DVD recordable

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Embedded Data: A DVD-R disk (also applies to DVD+R) which still has space available. Data is burned onto the disk with a writing laser.

DVD recordable and DVD rewritable refer to part of Optical disc recording technologies. DVD optical disc formats that can be recorded by a DVD recorder, (written, "burned"), either write once or rewritable (write multiple times) format written by laser, as compared to DVD-ROM, which is mass-produced by pressing, primarily for the distribution of home video. DVD recordable is a general term that refers to both write-once and rewritable formats, whereas DVD rewritable refers only to rewritable formats.

Like CD-Rs, DVD recordables use dyes. Depending on the intensity of the laser, the reflective property of the dye on a particular spot will determine whether it is a peak or a valley representation from pressed DVD. Dyes give the data side of a disc a distinct color. Dyes are also the reason playback is not guaranteed. Their reflective properties are not as good as with stamped DVDs that commonly have aluminum as the reflective layer.

Recordable DVDs are divided into three incompatible camps:

DVD-R/DVD-RW (DVD "dash")[edit]

First DVD recordable format released in the market. Developed by Pioneer and backed by the DVD Forum. Has broader playback compatibility than the "+" especially with much older players.[citation needed] The dash format uses a "land pre-pit" method[1] to provide 'sector' address information.

DVD+R/DVD+RW (DVD "plus")[edit]

Developed by Philips and Sony with their DVD+RW Alliance. The "plus" format uses a more reliable bi-phase modulation technique[2] to provide 'sector' address information. Introduced after the "-" format.

DVD-RAM[edit]

As RAM stands for Random Access Memory, it works more or less like a hard-drive and was designed for corporate back-up use. Can only be read in drives that are DVD-RAM compatible. DVD Forum backs this format.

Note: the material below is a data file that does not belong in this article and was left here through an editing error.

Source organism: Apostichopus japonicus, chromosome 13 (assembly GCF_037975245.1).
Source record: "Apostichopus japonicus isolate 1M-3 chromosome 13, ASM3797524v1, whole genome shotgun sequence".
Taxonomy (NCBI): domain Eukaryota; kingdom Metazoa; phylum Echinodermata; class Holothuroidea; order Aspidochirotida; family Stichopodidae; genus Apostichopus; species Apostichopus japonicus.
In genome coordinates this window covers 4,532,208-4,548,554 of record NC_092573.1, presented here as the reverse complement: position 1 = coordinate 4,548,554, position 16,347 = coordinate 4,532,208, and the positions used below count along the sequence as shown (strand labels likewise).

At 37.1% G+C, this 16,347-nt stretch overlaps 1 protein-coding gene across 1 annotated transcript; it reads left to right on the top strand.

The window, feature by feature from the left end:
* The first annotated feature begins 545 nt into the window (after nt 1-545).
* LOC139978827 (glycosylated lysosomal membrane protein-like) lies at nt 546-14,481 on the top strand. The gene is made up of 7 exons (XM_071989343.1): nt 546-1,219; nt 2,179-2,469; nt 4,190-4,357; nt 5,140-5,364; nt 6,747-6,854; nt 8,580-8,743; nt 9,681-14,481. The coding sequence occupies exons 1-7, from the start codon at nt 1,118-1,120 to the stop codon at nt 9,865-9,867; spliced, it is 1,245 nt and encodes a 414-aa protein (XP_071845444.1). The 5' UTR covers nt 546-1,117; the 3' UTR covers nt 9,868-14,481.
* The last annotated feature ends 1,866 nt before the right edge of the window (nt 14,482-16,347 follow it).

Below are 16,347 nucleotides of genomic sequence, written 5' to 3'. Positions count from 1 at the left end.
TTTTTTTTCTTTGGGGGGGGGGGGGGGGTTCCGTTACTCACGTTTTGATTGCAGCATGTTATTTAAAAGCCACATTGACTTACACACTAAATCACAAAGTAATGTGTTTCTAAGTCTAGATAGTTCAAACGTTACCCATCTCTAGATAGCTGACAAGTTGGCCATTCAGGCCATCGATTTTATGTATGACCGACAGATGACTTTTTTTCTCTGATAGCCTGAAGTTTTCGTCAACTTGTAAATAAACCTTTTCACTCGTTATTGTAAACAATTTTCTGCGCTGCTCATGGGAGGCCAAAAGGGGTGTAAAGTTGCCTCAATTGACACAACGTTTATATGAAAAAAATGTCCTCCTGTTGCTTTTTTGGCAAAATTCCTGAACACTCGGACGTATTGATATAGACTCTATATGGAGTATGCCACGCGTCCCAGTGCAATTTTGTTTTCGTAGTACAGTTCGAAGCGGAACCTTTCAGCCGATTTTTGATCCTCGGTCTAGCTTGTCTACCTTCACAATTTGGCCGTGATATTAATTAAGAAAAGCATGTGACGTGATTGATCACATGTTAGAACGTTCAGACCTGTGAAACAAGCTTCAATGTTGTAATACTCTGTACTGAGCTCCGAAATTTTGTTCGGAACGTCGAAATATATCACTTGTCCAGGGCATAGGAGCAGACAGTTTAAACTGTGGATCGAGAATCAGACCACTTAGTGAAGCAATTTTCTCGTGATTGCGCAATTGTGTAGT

Multi-format drives can read and write more than one format; e.g., DVD±R(W) (DVD plus-dash recordable and rewritable) is used to refer to drives that can write/rewrite both plus and dash formats, but not necessarily DVD-RAM. Drives marked, "DVD Multi Recorder" support DVD±R(W) and DVD-RAM.

DVD recordable media are sold in two standard sizes, a standard-sized 12cm size for home recording and computer usage, and a small 8cm size (sometimes known as a miniDVD) for use in compact camcorders.

DVD write-once formats[edit]

DVD rewritable formats[edit]

Speed[edit]

Drive speed Data rate Disc write time Equivalent CD rate Reading speed
11.08 Mbit/s 1.385 MB/s 53 min 8×–18×
22.16 Mbit/s 2.770 MB/s 27 min 18× 20×–24×
44.32 Mbit/s 5.540 MB/s 14 min 36× 24×–32×
55.40 Mbit/s 6.925 MB/s 11 min 45× 24×–32×
66.48 Mbit/s 8.310 MB/s 9 min 54× 24×–32×
88.64 Mbit/s 11.080 MB/s 7 min 72× 32×–40×
10× 110.80 Mbit/s 13.850 MB/s 6 min 90× 32×–40×
16× 177.28 Mbit/s 22.160 MB/s 4 min 144× 32×–40×
18× 199.44 Mbit/s 24.930 MB/s 3 min 162× 32×–40×
20× 221.60 Mbit/s 27.700 MB/s 2 min 180x 32×–40×
24× 265.92 Mbit/s 33.240 MB/s 2 min 216x 32×–48×

Notes:

  • DVD 1× actual spin is 3 times that of CD 1×
  • Disk write time in table does not include overhead, leadout, etc.

Capacities[edit]

See also: DVD#Capacity

Most DVD±R/RWs are advertised using the definition of 1 Gigabyte = 1,000,000,000 bytes instead of the more traditional definition of 1 GB = 1,073,741,824 bytes.[3] This can be confusing for many users since a DVD advertised as having 4.7 GB (4.7 billion bytes) may show up on their device as only having 4.38 GB.

Format Decimal Capacity Binary Capacity
DVD±R 4.70GB 4.38GB
DVD±RW 4.70GB 4.38GB
DVD±R DL 8.55GB 8.15GB
DVD-RAM 4.70GB 4.38GB
MiniDVD 1.46GB 1.39GB
MiniDVD DL 2.66GB 2.54GB

Longevity[edit]

See also: Optical_disc_recording_technologies#Longevity

According to a study published in 2008 by the Preservation Research and Testing Division of the U.S. Library of Congress, most recordable CD products have a higher probability of greater longevity compared to recordable DVD products.[4]

References[edit]